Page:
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Jack Manning Is Not Happy About What Trump Could Do To LIHTC


While CRE power players herald the Trump administration’s stance on loose regulation, they warn the president’s agenda could evaporate developer incentives to build affordable housing and bring the end to 1031 exchanges.


“The last time we saw radical changes in our tax policy was during the Reagan administration, and I think we all know how that ended in 1989,” Jonathan Davis, founder and CEO of The Davis Cos., said at Bisnow's Trump Era Forecast event in Boston this week, in reference to the savings and loan crisis of the late 1980s. 

Davis was joined by The Mount Vernon Co.’s Bruce Percelay, Boston Capital’s Jack Manning and Goldman Sachs managing director Joe Gorin in seeing positives and negatives to President Donald Trump in the White House. Eliminating items like FIRPTA, which taxes foreign investor income on U.S. real estate, and Dodd-Frank would help pay for big-ticket items and open up homeownership to more Americans, according to some of the panelists. 

“What they’re talking about doing and what they’re going to do are two very different things,” Davis said. “But there’s been a lot of talk in Congress about eliminating FIRPTA restrictions, which could be a huge benefit, because we’ve got to find a way to finance this infrastructure package.”

Barings Head of U.S. Real Estate Equity Acquisitions and Portfolio Management Joe Gorin at a Bisnow event.

At 63%, single-family homeownership is at an all-time low, Gorin said. Homeownership reached its highest (69.2%) in 2004 during the housing boom. The default rate on mortgages is less than 5% when the historical average is closer to 12%, leading Gorin to say lenders have lending standards that are too strict. Eliminating regulations like Dodd-Frank and Basel III, which reduces a bank's ability to take on excess risk, would bring those numbers up.

“Being able to loosen up some of those regulations is going to be important to start spreading some of that capital around,” he said.


The Republican promise to pass a tax plan that will lower the corporate tax rate is particularly unsettling to Jack Manning. His Boston Capital has an $18.7B portfolio rooted largely in affordable housing, but a lower tax rate makes the Low-Income Housing Tax Credit, which was born out of the 1986 tax reform, superfluous for investors in his developments.

Low-income housing developments are eligible to receive a tax credit of anywhere from 60% to 90% of the total cost of the property, Manning said, but if taxes are lower, credits become redundant.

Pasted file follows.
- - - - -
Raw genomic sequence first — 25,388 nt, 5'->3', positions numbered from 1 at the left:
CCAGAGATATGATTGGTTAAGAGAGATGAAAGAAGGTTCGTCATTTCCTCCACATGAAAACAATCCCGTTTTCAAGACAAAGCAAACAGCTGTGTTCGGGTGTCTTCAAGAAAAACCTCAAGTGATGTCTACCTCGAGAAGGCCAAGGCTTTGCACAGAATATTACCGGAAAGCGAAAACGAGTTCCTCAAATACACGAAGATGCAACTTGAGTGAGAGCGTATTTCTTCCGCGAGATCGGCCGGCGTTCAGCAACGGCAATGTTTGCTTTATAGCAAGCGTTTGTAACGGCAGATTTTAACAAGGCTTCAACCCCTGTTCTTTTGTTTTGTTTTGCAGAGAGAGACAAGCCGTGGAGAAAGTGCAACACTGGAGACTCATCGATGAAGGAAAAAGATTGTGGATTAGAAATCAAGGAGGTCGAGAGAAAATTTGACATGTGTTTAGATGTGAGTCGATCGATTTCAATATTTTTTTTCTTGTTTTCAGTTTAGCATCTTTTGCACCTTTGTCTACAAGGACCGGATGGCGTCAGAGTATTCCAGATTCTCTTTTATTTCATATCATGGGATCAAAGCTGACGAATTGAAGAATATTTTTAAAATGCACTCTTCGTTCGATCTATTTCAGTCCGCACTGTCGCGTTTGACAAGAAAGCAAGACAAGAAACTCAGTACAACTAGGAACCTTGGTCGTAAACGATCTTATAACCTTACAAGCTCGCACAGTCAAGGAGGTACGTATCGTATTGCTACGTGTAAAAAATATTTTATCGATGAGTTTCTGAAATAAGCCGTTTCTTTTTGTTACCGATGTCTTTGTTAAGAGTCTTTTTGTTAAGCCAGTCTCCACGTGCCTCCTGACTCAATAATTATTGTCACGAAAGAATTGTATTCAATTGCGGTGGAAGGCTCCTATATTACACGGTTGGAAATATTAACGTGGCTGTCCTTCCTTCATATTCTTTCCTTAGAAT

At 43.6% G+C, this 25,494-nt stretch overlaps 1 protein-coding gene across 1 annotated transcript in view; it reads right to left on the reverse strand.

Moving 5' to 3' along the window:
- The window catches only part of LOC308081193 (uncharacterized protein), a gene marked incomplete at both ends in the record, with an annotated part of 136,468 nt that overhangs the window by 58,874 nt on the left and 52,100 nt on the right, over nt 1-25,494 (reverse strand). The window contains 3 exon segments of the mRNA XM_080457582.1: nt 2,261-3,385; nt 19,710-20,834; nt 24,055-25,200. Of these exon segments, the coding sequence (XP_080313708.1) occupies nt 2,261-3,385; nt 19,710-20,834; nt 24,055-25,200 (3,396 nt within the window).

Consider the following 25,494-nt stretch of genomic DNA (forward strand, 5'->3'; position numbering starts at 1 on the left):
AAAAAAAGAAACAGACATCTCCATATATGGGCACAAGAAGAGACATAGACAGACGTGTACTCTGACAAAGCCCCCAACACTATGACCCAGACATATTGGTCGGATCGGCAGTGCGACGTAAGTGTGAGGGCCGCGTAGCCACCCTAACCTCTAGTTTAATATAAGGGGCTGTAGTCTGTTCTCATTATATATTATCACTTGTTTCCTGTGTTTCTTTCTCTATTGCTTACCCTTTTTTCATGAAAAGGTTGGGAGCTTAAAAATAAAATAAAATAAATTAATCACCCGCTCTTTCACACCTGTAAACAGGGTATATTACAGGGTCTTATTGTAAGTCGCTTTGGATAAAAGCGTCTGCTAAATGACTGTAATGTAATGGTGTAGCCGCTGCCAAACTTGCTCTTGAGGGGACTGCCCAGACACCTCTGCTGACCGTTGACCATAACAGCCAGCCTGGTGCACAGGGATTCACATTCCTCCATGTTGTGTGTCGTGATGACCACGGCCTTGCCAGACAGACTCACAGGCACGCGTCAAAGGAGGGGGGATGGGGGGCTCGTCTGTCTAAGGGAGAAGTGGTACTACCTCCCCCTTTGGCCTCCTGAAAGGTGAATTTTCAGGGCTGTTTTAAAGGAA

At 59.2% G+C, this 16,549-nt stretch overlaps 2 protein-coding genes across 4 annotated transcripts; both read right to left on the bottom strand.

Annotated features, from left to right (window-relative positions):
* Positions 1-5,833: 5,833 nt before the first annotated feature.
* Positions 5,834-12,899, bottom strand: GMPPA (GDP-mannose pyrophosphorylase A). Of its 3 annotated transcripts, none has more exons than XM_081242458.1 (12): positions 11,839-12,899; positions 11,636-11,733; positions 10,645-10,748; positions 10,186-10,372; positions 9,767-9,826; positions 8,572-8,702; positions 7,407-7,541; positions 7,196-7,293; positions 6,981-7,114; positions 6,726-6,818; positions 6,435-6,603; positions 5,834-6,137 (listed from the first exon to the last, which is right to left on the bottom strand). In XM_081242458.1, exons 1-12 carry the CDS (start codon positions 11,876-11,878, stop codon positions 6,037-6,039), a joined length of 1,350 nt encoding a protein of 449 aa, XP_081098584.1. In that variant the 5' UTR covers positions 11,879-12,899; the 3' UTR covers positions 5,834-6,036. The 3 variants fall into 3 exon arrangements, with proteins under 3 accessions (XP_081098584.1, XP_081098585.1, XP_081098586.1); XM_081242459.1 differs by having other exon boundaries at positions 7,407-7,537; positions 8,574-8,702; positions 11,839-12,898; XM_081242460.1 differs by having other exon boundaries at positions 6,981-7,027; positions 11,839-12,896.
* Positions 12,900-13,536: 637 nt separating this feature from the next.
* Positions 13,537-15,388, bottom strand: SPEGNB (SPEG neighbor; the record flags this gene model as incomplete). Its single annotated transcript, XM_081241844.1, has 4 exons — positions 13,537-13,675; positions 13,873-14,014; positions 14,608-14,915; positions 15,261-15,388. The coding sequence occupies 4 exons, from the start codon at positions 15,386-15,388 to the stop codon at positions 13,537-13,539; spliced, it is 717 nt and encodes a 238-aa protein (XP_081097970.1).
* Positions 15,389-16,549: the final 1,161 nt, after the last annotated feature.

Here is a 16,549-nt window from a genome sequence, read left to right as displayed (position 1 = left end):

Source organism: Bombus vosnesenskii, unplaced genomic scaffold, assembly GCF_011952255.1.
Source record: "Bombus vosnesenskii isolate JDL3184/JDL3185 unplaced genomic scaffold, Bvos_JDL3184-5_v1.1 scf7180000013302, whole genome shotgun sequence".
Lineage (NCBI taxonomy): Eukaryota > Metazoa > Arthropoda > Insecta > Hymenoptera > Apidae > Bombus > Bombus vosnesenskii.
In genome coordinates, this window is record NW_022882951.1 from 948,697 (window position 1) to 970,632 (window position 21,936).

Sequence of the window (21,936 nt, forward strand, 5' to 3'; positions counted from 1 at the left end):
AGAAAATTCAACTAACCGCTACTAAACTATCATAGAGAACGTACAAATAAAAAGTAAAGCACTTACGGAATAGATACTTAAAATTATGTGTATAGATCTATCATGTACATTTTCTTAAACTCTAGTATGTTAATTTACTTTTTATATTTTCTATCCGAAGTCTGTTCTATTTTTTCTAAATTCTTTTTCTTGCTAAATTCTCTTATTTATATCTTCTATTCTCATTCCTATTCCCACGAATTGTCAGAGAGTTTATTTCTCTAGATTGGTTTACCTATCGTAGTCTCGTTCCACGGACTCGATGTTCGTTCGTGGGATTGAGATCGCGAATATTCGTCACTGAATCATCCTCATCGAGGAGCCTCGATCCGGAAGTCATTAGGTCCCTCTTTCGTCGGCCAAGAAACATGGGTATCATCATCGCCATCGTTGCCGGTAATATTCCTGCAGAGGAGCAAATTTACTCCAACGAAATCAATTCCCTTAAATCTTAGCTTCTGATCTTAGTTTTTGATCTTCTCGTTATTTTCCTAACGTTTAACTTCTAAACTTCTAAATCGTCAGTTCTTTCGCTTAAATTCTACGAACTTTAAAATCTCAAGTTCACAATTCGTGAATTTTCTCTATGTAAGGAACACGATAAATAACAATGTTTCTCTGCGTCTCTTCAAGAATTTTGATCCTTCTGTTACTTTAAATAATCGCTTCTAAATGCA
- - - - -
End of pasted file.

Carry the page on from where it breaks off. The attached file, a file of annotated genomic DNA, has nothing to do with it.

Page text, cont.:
“The irony is that the tenants tend to be people who supported Trump because they believe he will help them to a better life,” Manning said.

Bruce Percelay speaking at a Bisnow event

Legislative efforts are underway to preserve the tax credit program. Democratic Sen. Maria Cantwell and Republican Sen. Orrin Hatch have introduced a bill to boost the allocation for low-income housing tax credits by 50% over the next five years, countering reduced depreciation deductions from potential tax reform. A similar bill is also underway in the House, Manning said. 

Other panelists said it is time for local governments to make affordable housing more appealing for developers. With profit margins getting razor thin on lower-cost housing, developers usually prefer to build upscale projects where returns are higher.

“The money goes where the opportunity is, which is why you’ve seen such enormous production of luxury housing,” Percelay said. “If the city is serious, there are actions to be taken.”

He thinks city governments can start with property tax incentives to get more affordable housing in the market. Unions also play a role. There are residential pay rates unions could apply to lower building costs, he said. 

Percelay is more concerned with the elimination of a key way his company does business.

“The elimination of the 1031 exchange is the one that affects us the most,” Percelay said. “It’s certainly going to have a fundamental change in the way we do business.”


The “like-kind” or 1031 exchange softens the tax burden on businesses swapping real estate because it does not require landowners to pay taxes on the property they sell (income is tied up in the new land). Originally created in the 1920s for farmers, it is now how companies save millions by trading old assets in for newer products. Percelay said he has completed 75 1031 exchanges over the last 30 years. Manning also uses them in market-rate housing sales and transfers. 

While the panel reached a consensus that the administration will significantly impact CRE, one panelist thinks the new party in complete power will find trouble being in the spotlight. 

“[Paul] Ryan and [Kevin] Brady have been sitting in a bubble talking to themselves for the past few years,” Davis said. “It’s going to be interesting to see what happens now that the light of reality is shining on them.”